Most of the water we use in California is for irrigating our landscapes. Still, we pay very little for something that is vital to live! It’s the best deal going. Unfortunately, we take it for granted, and we shouldn’t. It really irks me to have my neighbors, who rarely set foot in their front yard, running their sprinklers every morning just to keep the grass green. Their yard, and so many others, would be sooooo much interesting with interesting, less thirsty plants. I’d even plant it for them! (Yard Envy!) But first, a nice, cool glass of water.
I rarely water this Lion's Tail (Leonotis leonurus) and it is thriving!
Toyon (Heteromeles arbutifolia), or as it’s more commonly known, Christmas Holly or Christmas Berry, is a common perennial shrub native that adapts to a wide range of growing conditions. It is a drought-tolerant native, growing from the ocean to the middle Sierras, from northern California to northern Baja. It thrives on full sun, tolerates part shade, is drought-tolerant but tolerates some water if drainage is good. In fire-prone areas, it can be fire-resistant if watered a bit every couple of weeks during spring and summer to build up a little moisture content in the plant.
Toyon can grow up to 20’ tall, but generally grows as a large shrub to small tree. The leaves have little sharp teeth along the edges, almost looking like holly leaves. It has white flowers in summer, but is more famously known for its red berries in winter.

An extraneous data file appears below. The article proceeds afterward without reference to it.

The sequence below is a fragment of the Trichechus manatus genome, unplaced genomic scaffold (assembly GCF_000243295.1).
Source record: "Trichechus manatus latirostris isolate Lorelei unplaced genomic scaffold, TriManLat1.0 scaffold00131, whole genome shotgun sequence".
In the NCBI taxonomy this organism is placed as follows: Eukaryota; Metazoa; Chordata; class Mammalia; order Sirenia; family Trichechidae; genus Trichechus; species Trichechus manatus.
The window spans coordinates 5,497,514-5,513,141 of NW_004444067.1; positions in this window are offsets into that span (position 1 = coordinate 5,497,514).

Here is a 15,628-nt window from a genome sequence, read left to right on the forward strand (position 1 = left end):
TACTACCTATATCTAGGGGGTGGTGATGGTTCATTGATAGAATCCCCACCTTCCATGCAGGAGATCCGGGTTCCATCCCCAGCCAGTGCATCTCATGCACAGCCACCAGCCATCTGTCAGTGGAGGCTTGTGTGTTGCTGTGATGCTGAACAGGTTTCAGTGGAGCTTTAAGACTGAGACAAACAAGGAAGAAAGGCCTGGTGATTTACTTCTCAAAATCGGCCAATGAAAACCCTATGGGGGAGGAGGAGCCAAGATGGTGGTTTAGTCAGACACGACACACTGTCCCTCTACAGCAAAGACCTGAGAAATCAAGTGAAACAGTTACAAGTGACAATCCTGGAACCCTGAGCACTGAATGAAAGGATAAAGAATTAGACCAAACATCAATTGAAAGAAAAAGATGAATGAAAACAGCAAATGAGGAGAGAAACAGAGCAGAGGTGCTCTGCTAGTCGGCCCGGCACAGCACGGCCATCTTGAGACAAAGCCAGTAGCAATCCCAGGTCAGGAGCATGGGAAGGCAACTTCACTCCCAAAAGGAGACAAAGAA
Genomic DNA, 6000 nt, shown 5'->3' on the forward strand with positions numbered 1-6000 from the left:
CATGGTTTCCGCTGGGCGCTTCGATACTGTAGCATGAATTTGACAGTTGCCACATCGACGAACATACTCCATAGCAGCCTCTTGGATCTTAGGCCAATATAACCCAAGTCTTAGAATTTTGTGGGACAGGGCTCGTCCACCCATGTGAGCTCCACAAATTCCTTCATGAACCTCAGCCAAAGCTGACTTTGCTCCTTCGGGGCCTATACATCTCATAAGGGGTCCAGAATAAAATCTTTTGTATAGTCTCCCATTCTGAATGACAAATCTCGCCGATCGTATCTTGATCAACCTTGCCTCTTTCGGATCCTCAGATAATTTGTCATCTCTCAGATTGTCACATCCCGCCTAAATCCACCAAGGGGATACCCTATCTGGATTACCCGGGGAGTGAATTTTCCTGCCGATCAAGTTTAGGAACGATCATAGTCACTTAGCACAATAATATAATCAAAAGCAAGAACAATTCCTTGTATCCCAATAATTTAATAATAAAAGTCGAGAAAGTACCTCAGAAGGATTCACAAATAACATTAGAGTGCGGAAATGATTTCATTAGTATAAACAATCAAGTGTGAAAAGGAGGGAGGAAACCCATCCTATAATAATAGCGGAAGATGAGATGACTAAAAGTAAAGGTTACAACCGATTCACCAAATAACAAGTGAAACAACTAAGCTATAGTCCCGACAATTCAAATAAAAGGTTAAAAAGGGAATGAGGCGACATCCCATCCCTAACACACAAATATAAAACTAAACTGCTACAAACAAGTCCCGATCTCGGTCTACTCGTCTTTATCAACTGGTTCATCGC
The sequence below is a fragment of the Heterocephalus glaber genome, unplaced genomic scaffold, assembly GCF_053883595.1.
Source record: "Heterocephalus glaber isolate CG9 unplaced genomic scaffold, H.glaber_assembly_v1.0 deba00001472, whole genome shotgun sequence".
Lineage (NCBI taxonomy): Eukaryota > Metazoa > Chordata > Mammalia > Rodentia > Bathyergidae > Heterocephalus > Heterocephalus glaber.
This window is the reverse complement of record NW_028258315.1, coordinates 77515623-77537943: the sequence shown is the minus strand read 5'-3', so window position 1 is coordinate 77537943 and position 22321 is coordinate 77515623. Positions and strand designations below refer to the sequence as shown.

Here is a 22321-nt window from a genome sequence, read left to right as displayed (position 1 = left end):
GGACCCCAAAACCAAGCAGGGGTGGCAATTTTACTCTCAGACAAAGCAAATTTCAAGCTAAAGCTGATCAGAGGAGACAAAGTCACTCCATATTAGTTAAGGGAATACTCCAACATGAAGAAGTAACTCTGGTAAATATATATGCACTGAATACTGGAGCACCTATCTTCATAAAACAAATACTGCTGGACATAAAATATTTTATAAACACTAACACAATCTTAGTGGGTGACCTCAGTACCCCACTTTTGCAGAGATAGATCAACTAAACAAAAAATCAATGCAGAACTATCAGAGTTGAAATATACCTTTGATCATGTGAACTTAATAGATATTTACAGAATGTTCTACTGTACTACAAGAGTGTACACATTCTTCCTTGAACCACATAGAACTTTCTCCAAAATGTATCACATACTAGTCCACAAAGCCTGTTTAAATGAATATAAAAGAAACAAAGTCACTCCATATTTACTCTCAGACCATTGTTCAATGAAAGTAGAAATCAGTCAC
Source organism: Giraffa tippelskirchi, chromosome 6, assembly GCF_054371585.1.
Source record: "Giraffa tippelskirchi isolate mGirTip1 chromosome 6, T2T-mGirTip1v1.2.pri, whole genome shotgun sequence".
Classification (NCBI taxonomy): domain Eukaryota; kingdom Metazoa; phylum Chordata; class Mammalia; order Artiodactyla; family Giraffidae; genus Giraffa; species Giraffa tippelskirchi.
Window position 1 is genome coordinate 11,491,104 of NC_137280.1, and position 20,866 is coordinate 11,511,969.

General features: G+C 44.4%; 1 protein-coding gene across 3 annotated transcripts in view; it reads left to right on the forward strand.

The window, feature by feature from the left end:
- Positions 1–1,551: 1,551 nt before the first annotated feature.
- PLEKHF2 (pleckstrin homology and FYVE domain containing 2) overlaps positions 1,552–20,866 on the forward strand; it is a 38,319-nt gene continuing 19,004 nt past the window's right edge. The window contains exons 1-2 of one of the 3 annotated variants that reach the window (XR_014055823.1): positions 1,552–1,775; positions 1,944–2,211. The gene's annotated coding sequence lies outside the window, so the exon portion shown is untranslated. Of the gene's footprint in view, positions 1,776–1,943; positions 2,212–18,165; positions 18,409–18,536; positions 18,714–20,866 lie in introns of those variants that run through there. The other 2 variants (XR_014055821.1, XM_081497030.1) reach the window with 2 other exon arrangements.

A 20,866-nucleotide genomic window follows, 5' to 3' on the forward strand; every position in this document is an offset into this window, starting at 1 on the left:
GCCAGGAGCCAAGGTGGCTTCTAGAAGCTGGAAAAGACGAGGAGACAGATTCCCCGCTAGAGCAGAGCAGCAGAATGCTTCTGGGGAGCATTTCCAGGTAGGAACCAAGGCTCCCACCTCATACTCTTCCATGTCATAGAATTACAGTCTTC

The berries are edible but don’t taste very good. They are acidic and astringent but, if cooked down, can be palatable. They contain cyanide compounds so you would only want to eat in small quantities, if you could even stand the taste.
Berries were eaten fresh or dried to used or used for tea by Native Americans who also used the leaves and berries for dyes. Settlers used the berries in a variety of ways for food, from making jelly and custard, to wine. Personally, I will let the birds eat them and, instead, would use them for decorations.
Interesting side note: It is said that Hollywood derives its name from the Toyon bushes that grow on the hillsides there. In the 1920’s, in Los Angeles, the collecting of toyon berries at Christmas time became so rampant that a law was passed that prohibited collecting on public lands.
[caption id="attachment_2688" align="aligncenter" width="400" caption="Toyon aka Christmas Berri
Okay, I finally got the November Garden Chores list posted on ‘This Month’s Garden Jobs’ page. And it’s still the first half of the month! Go to the page and check it out….
This is as close as we get to autumn colors in SoCal
Water Conservation Garden Festival at Cuyamaca College – Gardening lectures, Plant sale, Ask The Expert, Kids activities. FREE! 9:00am-3:00pm. For more info call 619-660-0614 or www.thegarden.org.
Here are some informative websites for water conservation. We know it’s bad, and it’s going to get worse. Not to mention that water is going to get expensive. From water saving tips to drought tolerant plant ideas and lots of other resources. these two sites have a wide range of good info.